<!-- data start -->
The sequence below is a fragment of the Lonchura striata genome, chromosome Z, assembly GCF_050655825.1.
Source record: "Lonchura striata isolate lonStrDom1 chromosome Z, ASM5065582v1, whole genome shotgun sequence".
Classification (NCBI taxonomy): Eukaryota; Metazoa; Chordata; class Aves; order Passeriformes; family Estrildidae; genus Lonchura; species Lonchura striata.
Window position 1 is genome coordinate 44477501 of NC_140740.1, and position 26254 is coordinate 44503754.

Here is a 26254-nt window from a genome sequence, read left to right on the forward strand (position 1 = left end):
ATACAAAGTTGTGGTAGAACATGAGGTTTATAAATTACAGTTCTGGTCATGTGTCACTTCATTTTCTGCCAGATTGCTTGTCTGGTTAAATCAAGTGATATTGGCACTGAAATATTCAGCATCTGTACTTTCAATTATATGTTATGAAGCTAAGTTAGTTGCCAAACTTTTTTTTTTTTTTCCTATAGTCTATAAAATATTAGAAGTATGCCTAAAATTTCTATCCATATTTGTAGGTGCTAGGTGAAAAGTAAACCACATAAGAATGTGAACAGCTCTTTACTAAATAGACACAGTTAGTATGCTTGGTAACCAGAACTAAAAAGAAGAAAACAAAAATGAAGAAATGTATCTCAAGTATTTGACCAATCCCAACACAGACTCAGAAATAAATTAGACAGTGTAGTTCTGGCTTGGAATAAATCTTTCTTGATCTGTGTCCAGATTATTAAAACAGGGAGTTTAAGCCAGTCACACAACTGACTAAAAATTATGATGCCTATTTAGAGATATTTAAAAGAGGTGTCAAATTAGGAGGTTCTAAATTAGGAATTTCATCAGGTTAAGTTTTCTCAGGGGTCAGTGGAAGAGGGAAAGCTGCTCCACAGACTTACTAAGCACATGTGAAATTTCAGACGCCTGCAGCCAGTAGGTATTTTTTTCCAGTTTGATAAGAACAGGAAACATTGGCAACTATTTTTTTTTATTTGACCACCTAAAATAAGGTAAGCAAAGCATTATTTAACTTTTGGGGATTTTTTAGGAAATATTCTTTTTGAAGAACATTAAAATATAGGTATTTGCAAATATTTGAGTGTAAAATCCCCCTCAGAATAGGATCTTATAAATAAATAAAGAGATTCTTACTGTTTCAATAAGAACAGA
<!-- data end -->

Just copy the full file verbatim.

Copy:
The sequence below is a fragment of the Lonchura striata genome, chromosome Z, assembly GCF_050655825.1.
Source record: "Lonchura striata isolate lonStrDom1 chromosome Z, ASM5065582v1, whole genome shotgun sequence".
Classification (NCBI taxonomy): Eukaryota; Metazoa; Chordata; class Aves; order Passeriformes; family Estrildidae; genus Lonchura; species Lonchura striata.
Window position 1 is genome coordinate 44477501 of NC_140740.1, and position 26254 is coordinate 44503754.

Here is a 26254-nt window from a genome sequence, read left to right on the forward strand (position 1 = left end):
ATACAAAGTTGTGGTAGAACATGAGGTTTATAAATTACAGTTCTGGTCATGTGTCACTTCATTTTCTGCCAGATTGCTTGTCTGGTTAAATCAAGTGATATTGGCACTGAAATATTCAGCATCTGTACTTTCAATTATATGTTATGAAGCTAAGTTAGTTGCCAAACTTTTTTTTTTTTTTCCTATAGTCTATAAAATATTAGAAGTATGCCTAAAATTTCTATCCATATTTGTAGGTGCTAGGTGAAAAGTAAACCACATAAGAATGTGAACAGCTCTTTACTAAATAGACACAGTTAGTATGCTTGGTAACCAGAACTAAAAAGAAGAAAACAAAAATGAAGAAATGTATCTCAAGTATTTGACCAATCCCAACACAGACTCAGAAATAAATTAGACAGTGTAGTTCTGGCTTGGAATAAATCTTTCTTGATCTGTGTCCAGATTATTAAAACAGGGAGTTTAAGCCAGTCACACAACTGACTAAAAATTATGATGCCTATTTAGAGATATTTAAAAGAGGTGTCAAATTAGGAGGTTCTAAATTAGGAATTTCATCAGGTTAAGTTTTCTCAGGGGTCAGTGGAAGAGGGAAAGCTGCTCCACAGACTTACTAAGCACATGTGAAATTTCAGACGCCTGCAGCCAGTAGGTATTTTTTTCCAGTTTGATAAGAACAGGAAACATTGGCAACTATTTTTTTTTATTTGACCACCTAAAATAAGGTAAGCAAAGCATTATTTAACTTTTGGGGATTTTTTAGGAAATATTCTTTTTGAAGAACATTAAAATATAGGTATTTGCAAATATTTGAGTGTAAAATCCCCCTCAGAATAGGATCTTATAAATAAATAAAGAGATTCTTACTGTTTCAATAAGAACAGA